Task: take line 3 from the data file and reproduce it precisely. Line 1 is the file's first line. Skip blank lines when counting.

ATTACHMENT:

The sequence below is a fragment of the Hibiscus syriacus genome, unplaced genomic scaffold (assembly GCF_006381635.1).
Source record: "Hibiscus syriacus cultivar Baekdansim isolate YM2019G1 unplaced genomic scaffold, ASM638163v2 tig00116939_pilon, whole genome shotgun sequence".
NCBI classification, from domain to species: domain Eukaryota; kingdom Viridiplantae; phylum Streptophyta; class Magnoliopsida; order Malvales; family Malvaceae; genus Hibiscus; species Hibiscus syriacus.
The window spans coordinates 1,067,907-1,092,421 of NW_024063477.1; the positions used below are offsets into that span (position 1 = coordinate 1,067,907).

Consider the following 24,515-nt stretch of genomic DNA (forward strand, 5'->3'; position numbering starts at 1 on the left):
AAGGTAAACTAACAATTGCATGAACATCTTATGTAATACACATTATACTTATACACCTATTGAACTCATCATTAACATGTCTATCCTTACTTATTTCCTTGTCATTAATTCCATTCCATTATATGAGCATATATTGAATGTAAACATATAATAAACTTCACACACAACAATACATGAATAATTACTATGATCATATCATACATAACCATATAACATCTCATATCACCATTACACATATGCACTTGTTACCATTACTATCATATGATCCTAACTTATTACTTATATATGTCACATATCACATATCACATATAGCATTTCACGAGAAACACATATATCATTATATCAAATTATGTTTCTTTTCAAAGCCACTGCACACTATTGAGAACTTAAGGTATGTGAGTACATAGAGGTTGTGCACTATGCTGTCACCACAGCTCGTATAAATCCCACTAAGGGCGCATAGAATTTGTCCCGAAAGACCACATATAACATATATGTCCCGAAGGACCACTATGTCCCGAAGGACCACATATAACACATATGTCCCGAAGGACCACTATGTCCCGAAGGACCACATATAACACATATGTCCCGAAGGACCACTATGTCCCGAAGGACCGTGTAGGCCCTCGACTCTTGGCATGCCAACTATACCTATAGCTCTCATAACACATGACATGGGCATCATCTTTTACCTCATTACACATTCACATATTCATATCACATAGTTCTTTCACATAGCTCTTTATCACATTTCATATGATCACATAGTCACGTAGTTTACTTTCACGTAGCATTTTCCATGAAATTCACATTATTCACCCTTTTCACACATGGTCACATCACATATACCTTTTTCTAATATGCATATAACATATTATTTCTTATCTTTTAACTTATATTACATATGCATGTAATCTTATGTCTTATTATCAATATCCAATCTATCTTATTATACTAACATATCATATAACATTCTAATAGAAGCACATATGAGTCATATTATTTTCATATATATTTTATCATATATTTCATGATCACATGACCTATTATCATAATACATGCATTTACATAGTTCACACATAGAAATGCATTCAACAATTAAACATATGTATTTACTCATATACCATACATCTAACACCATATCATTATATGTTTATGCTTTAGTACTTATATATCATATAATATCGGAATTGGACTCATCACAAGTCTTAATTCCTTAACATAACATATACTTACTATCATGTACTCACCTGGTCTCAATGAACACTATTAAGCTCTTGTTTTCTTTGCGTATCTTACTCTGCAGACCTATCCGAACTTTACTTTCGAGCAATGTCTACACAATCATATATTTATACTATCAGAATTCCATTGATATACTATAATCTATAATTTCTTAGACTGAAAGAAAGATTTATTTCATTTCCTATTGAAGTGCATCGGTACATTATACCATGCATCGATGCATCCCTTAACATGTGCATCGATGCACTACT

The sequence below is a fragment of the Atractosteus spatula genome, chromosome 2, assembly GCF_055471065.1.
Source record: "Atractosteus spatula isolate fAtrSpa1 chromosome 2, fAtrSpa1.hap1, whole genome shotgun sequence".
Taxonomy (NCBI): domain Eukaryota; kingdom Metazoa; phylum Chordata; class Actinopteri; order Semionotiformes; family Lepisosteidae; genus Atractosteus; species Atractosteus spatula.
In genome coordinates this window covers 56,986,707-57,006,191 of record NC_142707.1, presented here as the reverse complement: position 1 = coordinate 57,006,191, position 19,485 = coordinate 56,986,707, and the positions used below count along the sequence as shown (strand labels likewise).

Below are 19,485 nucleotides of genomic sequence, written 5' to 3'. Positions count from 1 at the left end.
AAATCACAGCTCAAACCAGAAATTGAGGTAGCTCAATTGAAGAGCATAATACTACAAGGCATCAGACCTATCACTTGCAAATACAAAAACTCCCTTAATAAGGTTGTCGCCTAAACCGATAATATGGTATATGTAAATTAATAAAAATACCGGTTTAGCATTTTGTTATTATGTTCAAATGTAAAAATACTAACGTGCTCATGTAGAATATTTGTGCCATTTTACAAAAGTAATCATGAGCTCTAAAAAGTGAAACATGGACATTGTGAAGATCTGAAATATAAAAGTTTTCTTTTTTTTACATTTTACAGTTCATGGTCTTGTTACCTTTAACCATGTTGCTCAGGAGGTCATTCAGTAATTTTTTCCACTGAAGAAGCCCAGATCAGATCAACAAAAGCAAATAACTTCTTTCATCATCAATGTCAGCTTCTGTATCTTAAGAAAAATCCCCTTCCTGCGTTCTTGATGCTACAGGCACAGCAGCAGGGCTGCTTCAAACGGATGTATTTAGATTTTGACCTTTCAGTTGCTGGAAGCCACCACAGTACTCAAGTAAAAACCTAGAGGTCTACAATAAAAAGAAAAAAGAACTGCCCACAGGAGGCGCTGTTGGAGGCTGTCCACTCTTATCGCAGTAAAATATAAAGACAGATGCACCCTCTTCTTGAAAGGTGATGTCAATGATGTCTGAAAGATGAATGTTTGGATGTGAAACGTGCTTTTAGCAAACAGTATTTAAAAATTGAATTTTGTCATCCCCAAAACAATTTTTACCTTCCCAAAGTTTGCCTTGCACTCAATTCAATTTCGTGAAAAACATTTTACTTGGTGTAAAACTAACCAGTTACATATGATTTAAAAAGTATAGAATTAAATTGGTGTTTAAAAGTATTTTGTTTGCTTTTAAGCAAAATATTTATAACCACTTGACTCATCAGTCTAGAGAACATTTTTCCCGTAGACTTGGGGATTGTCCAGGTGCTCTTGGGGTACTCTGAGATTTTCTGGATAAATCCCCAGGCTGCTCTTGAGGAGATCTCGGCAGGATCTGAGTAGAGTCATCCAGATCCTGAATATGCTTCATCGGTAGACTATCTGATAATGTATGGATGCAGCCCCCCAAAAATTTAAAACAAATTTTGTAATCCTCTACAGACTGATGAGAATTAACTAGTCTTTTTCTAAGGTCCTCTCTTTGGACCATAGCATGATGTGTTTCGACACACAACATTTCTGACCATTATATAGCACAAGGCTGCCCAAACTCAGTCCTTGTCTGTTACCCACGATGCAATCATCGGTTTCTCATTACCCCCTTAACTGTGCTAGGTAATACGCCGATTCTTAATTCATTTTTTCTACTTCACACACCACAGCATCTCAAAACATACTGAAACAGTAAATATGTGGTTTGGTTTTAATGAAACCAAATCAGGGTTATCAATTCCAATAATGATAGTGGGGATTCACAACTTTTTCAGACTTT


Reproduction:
NCBI classification, from domain to species: domain Eukaryota; kingdom Viridiplantae; phylum Streptophyta; class Magnoliopsida; order Malvales; family Malvaceae; genus Hibiscus; species Hibiscus syriacus.